Puppy Potty Training 101
Tips to making potty training an easy process.
You have a puppy...and a new member of the family. Congratulations! With a puppy, there comes a lot of responsibility. One of those is the task of potty training. Potty training is a must if you want a well-behaved dog that properly communicates their needs and respects your domain. It can require a lot of attention and time upfront, but the effort will pay off greatly in the long run.
Persistence is key to potty training a puppy. Your pup will need constant guidance more than ever during its younger years. For a well-mannered companion, start early and be consistent. Here are a few tips to keep in mind when potty training your new pup.
1) Frequent Bathroom Breaks Are a Must
To potty train a puppy, it is important to take them outside to urinate every four to five hours, even during the late night and early morning hours. If you have a partner, schedule shifts.
Stand with your puppy until the task is complete. Give a command of "Go Potty," or "Use the Bathroom" so they learn a word command.
2) Crate Training Is a Great Tool and a "Safe Place"
If you are kennel training, which I highly recommend, take them outside to use the bathroom each time you let them out of the kennel: first thing in the morning, after each meal, and before bed. Dogs thrive on schedules. Setting a regular routine will give them confidence and surety of what is expected and will result in a faster learning process and a much more rewarding experience for you both.
3) Create Familiarity
It is important to take your pup to the same place every time. Find a spot outside and make sure your partner knows where that exact spot is too. Sometimes your puppy will act like they do not need go. Be stern and stand there patiently until they complete the task.
Having your puppy use the bathroom in the same spot each time helps them to associate quickly what you want from them. They will naturally get in the habit using the bathroom in that area. This is positive conditioning.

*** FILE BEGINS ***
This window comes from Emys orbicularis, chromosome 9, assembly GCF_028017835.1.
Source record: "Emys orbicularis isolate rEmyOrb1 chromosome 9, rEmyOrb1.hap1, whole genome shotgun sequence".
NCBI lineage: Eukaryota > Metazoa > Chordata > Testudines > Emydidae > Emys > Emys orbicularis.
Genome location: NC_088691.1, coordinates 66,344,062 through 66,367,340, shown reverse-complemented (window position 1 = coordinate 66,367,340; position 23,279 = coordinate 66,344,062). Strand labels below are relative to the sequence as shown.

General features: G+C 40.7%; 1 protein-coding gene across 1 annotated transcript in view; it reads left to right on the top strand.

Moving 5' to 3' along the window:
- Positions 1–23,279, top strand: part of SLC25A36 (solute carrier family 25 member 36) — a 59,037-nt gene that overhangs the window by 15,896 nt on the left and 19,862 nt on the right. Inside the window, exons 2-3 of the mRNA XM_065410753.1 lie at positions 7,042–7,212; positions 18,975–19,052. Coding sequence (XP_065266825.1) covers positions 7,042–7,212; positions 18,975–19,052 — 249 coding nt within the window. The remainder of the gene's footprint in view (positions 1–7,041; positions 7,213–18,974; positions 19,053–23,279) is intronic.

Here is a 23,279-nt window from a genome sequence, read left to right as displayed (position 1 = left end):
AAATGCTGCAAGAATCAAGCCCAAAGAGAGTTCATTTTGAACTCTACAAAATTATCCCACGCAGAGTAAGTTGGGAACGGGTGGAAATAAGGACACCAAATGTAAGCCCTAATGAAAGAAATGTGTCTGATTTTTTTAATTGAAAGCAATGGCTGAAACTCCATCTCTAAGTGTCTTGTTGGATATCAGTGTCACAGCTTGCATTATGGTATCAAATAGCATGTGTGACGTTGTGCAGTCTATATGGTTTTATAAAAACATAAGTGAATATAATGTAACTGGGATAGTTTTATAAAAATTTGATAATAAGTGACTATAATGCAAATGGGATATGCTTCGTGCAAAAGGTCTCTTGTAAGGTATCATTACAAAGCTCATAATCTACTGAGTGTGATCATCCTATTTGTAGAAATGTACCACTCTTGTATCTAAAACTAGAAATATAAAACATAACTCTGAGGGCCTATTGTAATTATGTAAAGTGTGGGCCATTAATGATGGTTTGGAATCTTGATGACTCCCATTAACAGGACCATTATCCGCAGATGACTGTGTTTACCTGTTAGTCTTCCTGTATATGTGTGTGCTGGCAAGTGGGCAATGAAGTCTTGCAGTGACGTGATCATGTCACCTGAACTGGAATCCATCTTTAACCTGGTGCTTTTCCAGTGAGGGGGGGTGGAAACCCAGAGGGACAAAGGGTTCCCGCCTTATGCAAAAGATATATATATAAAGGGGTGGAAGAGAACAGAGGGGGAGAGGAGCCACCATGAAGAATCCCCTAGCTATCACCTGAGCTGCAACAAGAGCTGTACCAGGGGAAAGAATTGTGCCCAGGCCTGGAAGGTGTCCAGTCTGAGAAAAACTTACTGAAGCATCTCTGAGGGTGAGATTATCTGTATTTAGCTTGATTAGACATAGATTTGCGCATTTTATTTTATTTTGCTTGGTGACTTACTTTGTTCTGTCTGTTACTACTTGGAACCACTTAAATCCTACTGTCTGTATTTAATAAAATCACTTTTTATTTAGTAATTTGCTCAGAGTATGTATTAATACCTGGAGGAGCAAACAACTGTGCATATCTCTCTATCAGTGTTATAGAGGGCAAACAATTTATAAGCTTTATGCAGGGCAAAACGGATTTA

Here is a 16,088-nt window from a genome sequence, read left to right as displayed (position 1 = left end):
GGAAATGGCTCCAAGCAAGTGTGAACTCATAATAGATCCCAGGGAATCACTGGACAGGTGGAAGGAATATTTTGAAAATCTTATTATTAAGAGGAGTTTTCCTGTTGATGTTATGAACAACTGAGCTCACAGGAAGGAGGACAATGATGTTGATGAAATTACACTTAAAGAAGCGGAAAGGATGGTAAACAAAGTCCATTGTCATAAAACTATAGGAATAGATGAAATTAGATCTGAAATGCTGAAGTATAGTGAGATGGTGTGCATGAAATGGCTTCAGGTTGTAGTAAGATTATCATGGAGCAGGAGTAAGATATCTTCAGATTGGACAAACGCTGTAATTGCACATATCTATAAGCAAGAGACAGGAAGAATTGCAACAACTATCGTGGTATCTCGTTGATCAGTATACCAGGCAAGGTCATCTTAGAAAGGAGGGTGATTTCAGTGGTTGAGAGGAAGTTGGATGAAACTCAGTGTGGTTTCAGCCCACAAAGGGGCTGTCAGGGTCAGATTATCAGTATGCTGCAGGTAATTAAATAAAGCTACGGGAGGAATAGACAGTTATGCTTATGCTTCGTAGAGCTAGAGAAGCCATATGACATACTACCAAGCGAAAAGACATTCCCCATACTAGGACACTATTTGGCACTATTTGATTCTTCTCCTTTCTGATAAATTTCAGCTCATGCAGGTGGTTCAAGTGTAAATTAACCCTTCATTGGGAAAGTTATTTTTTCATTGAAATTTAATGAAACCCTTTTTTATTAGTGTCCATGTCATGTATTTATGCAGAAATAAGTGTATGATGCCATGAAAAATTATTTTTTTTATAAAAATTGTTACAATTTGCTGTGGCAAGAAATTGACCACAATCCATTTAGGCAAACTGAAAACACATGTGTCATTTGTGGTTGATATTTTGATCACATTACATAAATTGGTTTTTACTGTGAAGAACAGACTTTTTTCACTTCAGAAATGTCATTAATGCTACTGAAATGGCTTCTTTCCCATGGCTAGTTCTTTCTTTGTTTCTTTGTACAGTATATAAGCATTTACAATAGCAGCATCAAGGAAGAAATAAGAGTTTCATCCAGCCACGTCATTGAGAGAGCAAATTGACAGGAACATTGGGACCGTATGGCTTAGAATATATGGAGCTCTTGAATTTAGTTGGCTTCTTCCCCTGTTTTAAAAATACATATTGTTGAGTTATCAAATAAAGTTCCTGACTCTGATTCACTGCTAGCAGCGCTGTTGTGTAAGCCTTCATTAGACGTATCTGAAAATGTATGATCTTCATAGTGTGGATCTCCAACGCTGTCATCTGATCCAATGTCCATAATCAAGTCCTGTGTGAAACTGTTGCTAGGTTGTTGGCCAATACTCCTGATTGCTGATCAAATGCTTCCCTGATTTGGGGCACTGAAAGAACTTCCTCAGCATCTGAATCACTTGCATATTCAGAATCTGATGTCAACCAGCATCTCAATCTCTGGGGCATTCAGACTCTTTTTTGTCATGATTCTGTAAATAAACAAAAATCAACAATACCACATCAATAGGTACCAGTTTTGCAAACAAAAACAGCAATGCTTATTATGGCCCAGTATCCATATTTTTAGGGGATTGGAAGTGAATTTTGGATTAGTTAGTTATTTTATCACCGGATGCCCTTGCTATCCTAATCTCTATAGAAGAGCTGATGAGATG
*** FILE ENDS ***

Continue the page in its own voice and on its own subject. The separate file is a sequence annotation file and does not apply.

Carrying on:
4) Watch for Cues
Taking your pup out frequently is a preventative measure. There are signs to watch for, such as sniffing and circling. If you see this behavior, address the pup by saying "no", and then quickly take them outside to "their" spot. It is a good idea to have a towel around in case they can't make it outside. Place the towel on their belly so it absorbs what seeps out, avoiding mishaps.
If an accident happens on your carpet or rug, and it probably will, clean the spot as quickly as possible. There are many sprays available to help eliminate urine smells. I cannot stress enough the importance of cleaning potty mishaps on carpet as quickly and as thoroughly as possible. If you do not clean urine from fabric, a dog will be able to pick out the smell that was left behind. This will be a clear indication that this area is okay to mark again. So, if it's not an ideal place for you, clean it up as best you can.
Proper potty training will help during the beginning developmental stages of bladder control, which puppies do not gain until four months of age. It also provides a regimented schedule to help in the beginning phase of training. Dogs like structure; they thrive off familiarity.
By keeping bathroom breaks, mealtime, and rest time consistent, it will help make the bonding between you and your growing pup much stronger as well as your life more manageable. A stable and disciplined schedule will also provide them confidence and the ability to become, not only a well-mannered canine, but also a best friend.
More than anything, be consistent and follow through. It will get easier as they learn and grow, and they will get with the program more quickly with your guidance. Before long, you little pup will tell you when it's time for them to go and the time between potty breaks will grow longer. Keep up the good work, and enjoy your precious time with you new puppy.
This content is accurate and true to the best of the author’s knowledge and is not meant to substitute for formal and individualized advice from a qualified professional.
© 2009 Melissa Stutes